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Keywords:

  • Organic template;
  • Borates;
  • Heat treatment;
  • Variable temperature luminescence

Abstract

  1. Top of page
  2. Abstract
  3. Introduction
  4. Results and Discussion
  5. Conclusions
  6. Experimental Section

Templated pentaborates have potential application as LEDs. The organically templated pentaborate [C2H8N][B5O6(OH)4] (A) was synthesized by the reaction of dimethylamine with boric acid in pyridine solution and the compound was characterized by elemental analysis, FT-IR and photoluminescence spectroscopy as well as TG-DTA analysis and powder X-ray diffraction. The crystallographic structure of A was determined by single-crystal X-ray diffraction. It crystallizes in the monoclinic system, space group Pequation image with the parameters of a = 8.893(7) (Å), b = 8.902(7) (Å), c = 16.967(16) (Å), α = 102.620(12)°,β = 102.817(11)°, γ = 99.107(5)°, V = 1247.5(18) Å3 and Z = 4. The luminescent properties of the compound were studied, and a purple-pink luminescence occurs with an emission maximum at 473 nm. The photoluminescence of A can be changed from purple-pink to white by means of a simple heat-treatment process. The white-light-emission of the as-synthesized sample G makes the pentaborate a good candidate for display and lighting applications in white LEDs.


Introduction

  1. Top of page
  2. Abstract
  3. Introduction
  4. Results and Discussion
  5. Conclusions
  6. Experimental Section

With properties of low power consumption and high light efficiency, light-emitting diodes (LED) are highly promising for display and lighting technology.13 The research on phosphors with strong absorbance at the wavelengths of LEDs that emit suitable light has attracted considerable attentions. Based on the theories of luminescence and colorimetry, there are three ways to produce white light LEDs: combining of a blue LED with yellow phosphors, exciting multi-phosphors by a UV LED, and mixing multi-component LEDs.46 White-light-emitting devices with multiple emitting components are mainly used.7 However, drawbacks of expensiveness, complication, poor stability, and white-emitting color changes with input power are existing. Single-emitting-component (SEC) phosphors would be a method to solve these problems.8 Thus far, the research on SEC phosphors has been basically focused on various materials, such as organic molecules, inorganic materials doped with rare-earth ions, nanomaterials and organic-inorganic hybrid materials.924 The organic-inorganic composites are particularly attractive, because the composites can preserve the advantages of both, for example, hardness, chemical resistance, optical function of inorganics, and flexibility, lightness, and processability of organics.25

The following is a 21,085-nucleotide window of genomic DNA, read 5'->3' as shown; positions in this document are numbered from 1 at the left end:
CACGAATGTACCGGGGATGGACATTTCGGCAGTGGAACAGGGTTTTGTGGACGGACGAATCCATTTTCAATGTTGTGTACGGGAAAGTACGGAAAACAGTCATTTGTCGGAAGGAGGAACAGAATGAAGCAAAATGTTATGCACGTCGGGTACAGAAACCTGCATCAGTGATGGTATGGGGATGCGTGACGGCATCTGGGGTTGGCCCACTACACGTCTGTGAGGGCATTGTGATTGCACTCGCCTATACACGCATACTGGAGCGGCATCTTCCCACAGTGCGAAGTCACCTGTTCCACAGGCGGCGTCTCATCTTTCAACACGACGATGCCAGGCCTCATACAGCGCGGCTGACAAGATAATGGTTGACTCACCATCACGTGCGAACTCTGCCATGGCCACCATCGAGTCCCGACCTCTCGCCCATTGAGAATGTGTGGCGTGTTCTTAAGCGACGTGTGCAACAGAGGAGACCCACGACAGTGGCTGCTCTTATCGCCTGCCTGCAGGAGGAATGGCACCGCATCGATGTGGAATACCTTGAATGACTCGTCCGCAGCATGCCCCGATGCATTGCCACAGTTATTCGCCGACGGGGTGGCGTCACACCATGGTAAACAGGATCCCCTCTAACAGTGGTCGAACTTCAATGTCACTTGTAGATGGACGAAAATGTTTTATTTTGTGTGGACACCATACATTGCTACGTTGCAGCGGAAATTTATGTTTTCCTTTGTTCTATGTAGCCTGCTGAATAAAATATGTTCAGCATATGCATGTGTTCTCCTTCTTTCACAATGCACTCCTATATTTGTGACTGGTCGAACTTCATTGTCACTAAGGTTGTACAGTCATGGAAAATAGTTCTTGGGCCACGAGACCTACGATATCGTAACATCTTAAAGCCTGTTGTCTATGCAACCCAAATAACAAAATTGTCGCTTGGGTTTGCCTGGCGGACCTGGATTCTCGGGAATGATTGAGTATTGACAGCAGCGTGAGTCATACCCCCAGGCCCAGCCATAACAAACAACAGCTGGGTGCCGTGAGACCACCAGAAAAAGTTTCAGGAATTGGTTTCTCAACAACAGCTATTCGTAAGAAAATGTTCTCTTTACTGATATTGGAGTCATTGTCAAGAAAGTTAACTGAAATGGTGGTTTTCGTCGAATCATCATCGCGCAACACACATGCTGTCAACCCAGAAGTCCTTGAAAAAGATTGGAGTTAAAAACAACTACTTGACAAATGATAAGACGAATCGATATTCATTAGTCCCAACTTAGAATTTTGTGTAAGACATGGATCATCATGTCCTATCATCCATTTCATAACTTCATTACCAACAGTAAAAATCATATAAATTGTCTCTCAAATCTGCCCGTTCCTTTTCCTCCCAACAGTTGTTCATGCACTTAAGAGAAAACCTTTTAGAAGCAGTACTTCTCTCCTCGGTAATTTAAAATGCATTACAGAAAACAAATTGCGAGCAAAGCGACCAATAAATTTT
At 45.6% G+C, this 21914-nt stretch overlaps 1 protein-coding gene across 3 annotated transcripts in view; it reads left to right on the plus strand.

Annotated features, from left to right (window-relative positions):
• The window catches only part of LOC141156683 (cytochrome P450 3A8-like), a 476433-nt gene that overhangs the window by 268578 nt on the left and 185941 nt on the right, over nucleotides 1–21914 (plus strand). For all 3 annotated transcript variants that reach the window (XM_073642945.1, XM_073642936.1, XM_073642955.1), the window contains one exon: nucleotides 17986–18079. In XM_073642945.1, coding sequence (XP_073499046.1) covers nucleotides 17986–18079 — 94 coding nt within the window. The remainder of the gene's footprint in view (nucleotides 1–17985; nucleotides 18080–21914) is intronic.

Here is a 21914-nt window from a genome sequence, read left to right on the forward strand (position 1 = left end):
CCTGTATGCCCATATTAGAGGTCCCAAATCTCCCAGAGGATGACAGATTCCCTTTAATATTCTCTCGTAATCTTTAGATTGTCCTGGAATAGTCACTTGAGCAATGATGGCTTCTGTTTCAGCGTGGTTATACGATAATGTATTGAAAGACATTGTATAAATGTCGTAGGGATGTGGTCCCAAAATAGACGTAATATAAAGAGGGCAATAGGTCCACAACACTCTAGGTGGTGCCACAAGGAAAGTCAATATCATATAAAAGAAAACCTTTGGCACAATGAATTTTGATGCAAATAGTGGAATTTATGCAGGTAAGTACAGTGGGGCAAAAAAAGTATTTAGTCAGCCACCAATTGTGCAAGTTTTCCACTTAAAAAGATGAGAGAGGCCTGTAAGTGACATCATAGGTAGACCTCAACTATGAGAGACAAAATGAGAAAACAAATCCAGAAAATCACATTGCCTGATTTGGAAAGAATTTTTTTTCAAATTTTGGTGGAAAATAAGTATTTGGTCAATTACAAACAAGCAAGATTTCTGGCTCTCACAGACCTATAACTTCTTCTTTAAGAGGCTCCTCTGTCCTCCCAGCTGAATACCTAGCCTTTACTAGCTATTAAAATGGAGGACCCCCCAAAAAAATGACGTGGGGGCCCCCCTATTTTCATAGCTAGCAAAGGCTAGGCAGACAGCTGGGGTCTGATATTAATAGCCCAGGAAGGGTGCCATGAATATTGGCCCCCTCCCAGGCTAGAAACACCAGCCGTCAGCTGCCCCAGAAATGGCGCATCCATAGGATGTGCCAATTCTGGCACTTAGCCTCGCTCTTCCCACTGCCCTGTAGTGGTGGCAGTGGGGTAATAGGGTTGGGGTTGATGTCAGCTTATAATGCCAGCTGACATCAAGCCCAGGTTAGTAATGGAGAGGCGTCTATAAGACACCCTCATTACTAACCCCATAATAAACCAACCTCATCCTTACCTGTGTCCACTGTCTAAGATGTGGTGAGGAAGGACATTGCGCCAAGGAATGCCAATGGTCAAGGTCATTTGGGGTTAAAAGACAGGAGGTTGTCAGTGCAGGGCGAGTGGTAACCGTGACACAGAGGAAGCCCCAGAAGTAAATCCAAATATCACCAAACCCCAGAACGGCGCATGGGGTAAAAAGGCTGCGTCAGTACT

Phosphor with borates as luminescent hosts have been receiving intense interests.26-28 The borate phosphor is synthesized by the way of doping rare earth ions as luminescent centers. The first reported organic-inorganic borate phosphor composite was (H2en)2(Hen)2B16O27 (en = ethylenediamine), which can emit blue light under the excitation of near-UV light at room temperature, and shows a temperature-variable emitting property from blue to white.8 So far, there is only a small amount of borate phosphor reported,[1, 5,7, 21, 25] including (H2en)2(Hen)2B16O27 (en = ethylenediamine), [C6N4H20]0.5[B5O6(OH)4], [C4H12N][B5O6(OH)4], [C10N2H9][B5O6(OH)4]·H3BO3·H2O, B3O4(OH)·0.5(C4H10N2), [C6N2H18]0.5[B5O6(OH)4], [C6N4H20]0.5[B5O6(OH)4], and [C6NH16][B5O6(OH)4].

In this work, we report an organically template pentaborate [C2H8N][B5O6(OH)4] (A) synthesized by reactions of dimethylamine with excess boric acid in pyridine solution. The photoluminescence of A can be modified from purple-pink to white by means of a simple heat treatment process. When sample G is illuminated with near-UV light, it shows a white-light emission. Therefore, this pentaborate could be a promising candidate in the white LED.

Results and Discussion

  1. Top of page
  2. Abstract
  3. Introduction
  4. Results and Discussion
  5. Conclusions
  6. Experimental Section

Crystal Structure